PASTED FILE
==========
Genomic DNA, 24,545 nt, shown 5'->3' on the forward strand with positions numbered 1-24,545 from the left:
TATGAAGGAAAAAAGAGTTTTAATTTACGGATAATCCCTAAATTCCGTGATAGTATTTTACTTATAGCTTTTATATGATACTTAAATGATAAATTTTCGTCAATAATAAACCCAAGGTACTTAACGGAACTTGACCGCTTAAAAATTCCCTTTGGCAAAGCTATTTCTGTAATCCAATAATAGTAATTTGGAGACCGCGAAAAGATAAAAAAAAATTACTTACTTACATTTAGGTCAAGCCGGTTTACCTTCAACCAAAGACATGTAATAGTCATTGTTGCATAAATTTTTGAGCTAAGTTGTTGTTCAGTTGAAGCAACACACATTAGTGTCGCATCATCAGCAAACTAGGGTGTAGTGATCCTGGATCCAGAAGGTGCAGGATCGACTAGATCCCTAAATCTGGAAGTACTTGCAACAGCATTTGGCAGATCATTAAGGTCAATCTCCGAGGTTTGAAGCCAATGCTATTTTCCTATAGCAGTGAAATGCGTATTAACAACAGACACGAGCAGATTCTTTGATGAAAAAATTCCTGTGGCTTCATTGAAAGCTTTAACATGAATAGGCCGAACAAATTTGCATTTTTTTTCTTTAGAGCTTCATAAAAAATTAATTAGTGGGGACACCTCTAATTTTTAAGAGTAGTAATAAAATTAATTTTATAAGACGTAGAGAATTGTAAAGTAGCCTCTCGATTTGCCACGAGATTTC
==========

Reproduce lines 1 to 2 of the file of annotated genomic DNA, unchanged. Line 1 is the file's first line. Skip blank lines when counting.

Genomic DNA, 24,545 nt, shown 5'->3' on the forward strand with positions numbered 1-24,545 from the left:
TATGAAGGAAAAAAGAGTTTTAATTTACGGATAATCCCTAAATTCCGTGATAGTATTTTACTTATAGCTTTTATATGATACTTAAATGATAAATTTTCGTCAATAATAAACCCAAGGTACTTAACGGAACTTGACCGCTTAAAAATTCCCTTTGGCAAAGCTATTTCTGTAATCCAATAATAGTAATTTGGAGACCGCGAAAAGATAAAAAAAAATTACTTACTTACATTTAGGTCAAGCCGGTTTACCTTCAACCAAAGACATGTAATAGTCATTGTTGCATAAATTTTTGAGCTAAGTTGTTGTTCAGTTGAAGCAACACACATTAGTGTCGCATCATCAGCAAACTAGGGTGTAGTGATCCTGGATCCAGAAGGTGCAGGATCGACTAGATCCCTAAATCTGGAAGTACTTGCAACAGCATTTGGCAGATCATTAAGGTCAATCTCCGAGGTTTGAAGCCAATGCTATTTTCCTATAGCAGTGAAATGCGTATTAACAACAGACACGAGCAGATTCTTTGATGAAAAAATTCCTGTGGCTTCATTGAAAGCTTTAACATGAATAGGCCGAACAAATTTGCATTTTTTTTCTTTAGAGCTTCATAAAAAATTAATTAGTGGGGACACCTCTAATTTTTAAGAGTAGTAATAAAATTAATTTTATAAGACGTAGAGAATTGTAAAGTAGCCTCTCGATTTGCCACGAGATTTC